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Wessels and Torney-Purta Receive 2009 APA International Awards
By Sally Leverty
Michael Wessells, PhD and Judith Torney-Purta, PhD are the recipients of the American Psychological Association’s 2009 International Humanitarian Award and the 2009 Award for Distinguished Contributions to the International Advancement of Psychology, which will be formally presented to them at the 117th annual APA convention in Toronto in August 2009.
Dr. Michael Wessells, winner of the International Humanitarian Award, is a professor of Clinical Population and Family Health at Columbia University and a professor of psychology at Randolph-Macon College. His career spans several years of protecting children and families affected by disaster, forced migration, and ethnopolitical violence. Wessells also serves as Senior Child Protection Specialist for Christian Children’s Fund (CCF) where he advises on child protection, psychosocial programs, and policy issues worldwide.
In addition to his humanitarian service, Wessells has made a number of scholarly contributions to field. He is the Associate Editor of Peace and Conflict: Journal of Peace Psychology; his book, Child soldiers: From violence to protection (Harvard, 2007) provides insights about the complex lives of these children. In addition to his work on child soldiers, and children and armed conflict, Wessells’ research focuses on psychosocial assistance in emergencies, and post-conflict reconstruction for peace.
Wessells has worked with numerous governments and international agencies and to develop community-based and culturally sensitive programs that are designed to support families, children, and communities affected by armed conflict. This work has taken him to countries such as Angola, Sierra Leone, East Timor, Kosovo, and Afghanistan where his efforts on behalf of children often placed him in personal jeopardy. His activism, leadership, and service have occurred within multiple organizations such as APA (as president of Psychologists for Social Responsibility and the Division of Peace Psychology), the United Nations, the US State Department, IUPsyS, and the CFC.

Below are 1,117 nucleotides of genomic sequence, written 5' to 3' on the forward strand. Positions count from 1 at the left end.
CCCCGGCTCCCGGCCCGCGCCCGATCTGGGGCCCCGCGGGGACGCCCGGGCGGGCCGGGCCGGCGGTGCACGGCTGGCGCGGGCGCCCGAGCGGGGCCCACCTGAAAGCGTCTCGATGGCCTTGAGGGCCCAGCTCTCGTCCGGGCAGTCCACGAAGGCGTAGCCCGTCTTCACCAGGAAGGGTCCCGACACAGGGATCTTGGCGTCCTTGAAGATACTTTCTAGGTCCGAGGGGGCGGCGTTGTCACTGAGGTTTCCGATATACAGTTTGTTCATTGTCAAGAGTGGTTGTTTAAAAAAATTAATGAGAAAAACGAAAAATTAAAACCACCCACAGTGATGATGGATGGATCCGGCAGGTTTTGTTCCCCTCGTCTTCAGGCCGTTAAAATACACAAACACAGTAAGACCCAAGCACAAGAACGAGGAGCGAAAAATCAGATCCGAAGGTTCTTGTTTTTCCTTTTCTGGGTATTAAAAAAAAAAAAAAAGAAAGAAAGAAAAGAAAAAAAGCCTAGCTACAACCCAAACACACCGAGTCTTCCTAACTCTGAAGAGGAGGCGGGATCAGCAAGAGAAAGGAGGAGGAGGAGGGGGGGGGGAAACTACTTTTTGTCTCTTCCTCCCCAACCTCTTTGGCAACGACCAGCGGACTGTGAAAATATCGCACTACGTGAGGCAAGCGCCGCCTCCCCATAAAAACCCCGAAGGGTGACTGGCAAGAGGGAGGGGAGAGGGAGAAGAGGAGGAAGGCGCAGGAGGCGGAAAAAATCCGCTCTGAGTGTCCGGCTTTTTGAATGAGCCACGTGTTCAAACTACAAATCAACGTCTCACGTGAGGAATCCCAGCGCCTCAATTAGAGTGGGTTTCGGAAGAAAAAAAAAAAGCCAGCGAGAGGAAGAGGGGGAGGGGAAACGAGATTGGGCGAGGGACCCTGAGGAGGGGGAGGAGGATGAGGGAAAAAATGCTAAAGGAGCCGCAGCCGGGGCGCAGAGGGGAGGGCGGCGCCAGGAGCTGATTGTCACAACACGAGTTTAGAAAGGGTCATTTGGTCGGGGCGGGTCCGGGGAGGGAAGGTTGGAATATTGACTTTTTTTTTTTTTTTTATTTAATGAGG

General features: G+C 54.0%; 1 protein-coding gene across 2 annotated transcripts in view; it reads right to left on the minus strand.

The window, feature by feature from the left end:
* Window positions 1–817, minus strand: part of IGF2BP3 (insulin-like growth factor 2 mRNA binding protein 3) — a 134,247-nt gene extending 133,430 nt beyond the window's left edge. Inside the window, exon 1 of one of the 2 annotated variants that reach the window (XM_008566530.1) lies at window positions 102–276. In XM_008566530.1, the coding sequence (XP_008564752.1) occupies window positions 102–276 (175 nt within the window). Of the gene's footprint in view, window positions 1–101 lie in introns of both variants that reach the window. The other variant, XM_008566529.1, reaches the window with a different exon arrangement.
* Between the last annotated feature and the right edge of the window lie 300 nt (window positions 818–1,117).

In his capacity as co-chair of the United Nations Inter- Agency Standing Committee (IASC) on Mental Health and Psychosocial Support in Emergency Settings, Wessells worked with hundreds of professionals around the world to produce the IASC Guidelines on Mental Health and Psychosocial Support in Emergency Settings (2007). Since their publication the guidelines have provided mental health workers throughout the world a foundation for developing psychosocial support in culturally responsive ways.
Dr. Judith Torney-Purta, winner of the Distinguished Contributions to the International Advancement of Psychology, is a professor of human development at the University of Maryland, College Park, since 1981. Her lifetime contributions consist of developing civic knowledge and democratic attitudes around the world, promoting international collaborative efforts in research and infusing her teaching with an international perspective.
Torney-Purta has conducted psychological research for nearly 40 years on young people’s knowledge of democracy and the social and political attitudes necessary to maintain it. She has also spearheaded efforts at the National Academies of Science to address the challenges to international research.
She has received several awards for her research, including APA’s Decade of Behavior Award for Research Relating to Democracy in 2005, the Nevitt Sanford Prize of the International Society of Political Psychology in 2001 and the University of Maryland’s International Landmark Research Award in 2005.
Torney-Purta is the author or editor of six books reporting research on political knowledge and attitudes. The first was The Development of Political Attitudes in Children, (Aldine Transaction, 1967), and one of the most recent was Citizenship and Education in Twenty-Eight Countries: Civic Knowledge and Engagement at Age Fourteen, (IEA Amsterdam, 2001). She served from 1994 to 2004 as chair of the International Steering Committee for the International Association for the Evaluation of Educational Achievement Civic Education Study and was responsible for the research consensus process as well as major parts of a survey design and analysis of an international study that measured adolescents’ belief in the importance of citizenship.
Earlier in her career, Torney-Purta was professor of psychology at the University of Illinois at Chicago. She received her bachelor’s degree in psychology from Stanford University and her master’s and doctoral degrees in human development from the University of Chicago. Ψ